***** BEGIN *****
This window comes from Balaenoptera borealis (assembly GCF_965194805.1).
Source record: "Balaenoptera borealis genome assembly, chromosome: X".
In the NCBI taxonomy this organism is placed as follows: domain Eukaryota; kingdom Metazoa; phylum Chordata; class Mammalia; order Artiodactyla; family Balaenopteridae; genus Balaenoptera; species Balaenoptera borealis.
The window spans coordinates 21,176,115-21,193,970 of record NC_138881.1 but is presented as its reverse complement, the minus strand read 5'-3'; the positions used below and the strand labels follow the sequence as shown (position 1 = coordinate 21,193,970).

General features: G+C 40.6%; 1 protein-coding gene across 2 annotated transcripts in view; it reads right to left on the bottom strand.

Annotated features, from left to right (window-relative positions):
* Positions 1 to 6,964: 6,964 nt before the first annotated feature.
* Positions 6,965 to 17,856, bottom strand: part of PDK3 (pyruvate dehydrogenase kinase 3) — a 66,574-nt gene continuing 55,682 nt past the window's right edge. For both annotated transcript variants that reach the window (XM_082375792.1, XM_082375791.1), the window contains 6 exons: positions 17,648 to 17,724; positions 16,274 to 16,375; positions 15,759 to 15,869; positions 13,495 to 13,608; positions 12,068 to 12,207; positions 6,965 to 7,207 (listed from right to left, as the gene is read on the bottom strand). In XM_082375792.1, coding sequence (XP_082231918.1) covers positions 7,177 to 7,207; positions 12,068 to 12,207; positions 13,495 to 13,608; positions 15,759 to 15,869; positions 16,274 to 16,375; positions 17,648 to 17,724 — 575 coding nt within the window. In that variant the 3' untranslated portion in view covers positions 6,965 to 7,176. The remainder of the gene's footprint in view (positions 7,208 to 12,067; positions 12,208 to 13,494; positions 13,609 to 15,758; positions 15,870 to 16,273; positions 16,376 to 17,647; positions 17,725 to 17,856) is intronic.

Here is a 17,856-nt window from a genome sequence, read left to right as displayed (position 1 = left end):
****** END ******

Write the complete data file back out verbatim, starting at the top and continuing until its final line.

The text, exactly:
This window comes from Balaenoptera borealis (assembly GCF_965194805.1).
Source record: "Balaenoptera borealis genome assembly, chromosome: X".
In the NCBI taxonomy this organism is placed as follows: domain Eukaryota; kingdom Metazoa; phylum Chordata; class Mammalia; order Artiodactyla; family Balaenopteridae; genus Balaenoptera; species Balaenoptera borealis.
The window spans coordinates 21,176,115-21,193,970 of record NC_138881.1 but is presented as its reverse complement, the minus strand read 5'-3'; the positions used below and the strand labels follow the sequence as shown (position 1 = coordinate 21,193,970).

General features: G+C 40.6%; 1 protein-coding gene across 2 annotated transcripts in view; it reads right to left on the bottom strand.

Annotated features, from left to right (window-relative positions):
* Positions 1 to 6,964: 6,964 nt before the first annotated feature.
* Positions 6,965 to 17,856, bottom strand: part of PDK3 (pyruvate dehydrogenase kinase 3) — a 66,574-nt gene continuing 55,682 nt past the window's right edge. For both annotated transcript variants that reach the window (XM_082375792.1, XM_082375791.1), the window contains 6 exons: positions 17,648 to 17,724; positions 16,274 to 16,375; positions 15,759 to 15,869; positions 13,495 to 13,608; positions 12,068 to 12,207; positions 6,965 to 7,207 (listed from right to left, as the gene is read on the bottom strand). In XM_082375792.1, coding sequence (XP_082231918.1) covers positions 7,177 to 7,207; positions 12,068 to 12,207; positions 13,495 to 13,608; positions 15,759 to 15,869; positions 16,274 to 16,375; positions 17,648 to 17,724 — 575 coding nt within the window. In that variant the 3' untranslated portion in view covers positions 6,965 to 7,176. The remainder of the gene's footprint in view (positions 7,208 to 12,067; positions 12,208 to 13,494; positions 13,609 to 15,758; positions 15,870 to 16,273; positions 16,376 to 17,647; positions 17,725 to 17,856) is intronic.

Here is a 17,856-nt window from a genome sequence, read left to right as displayed (position 1 = left end):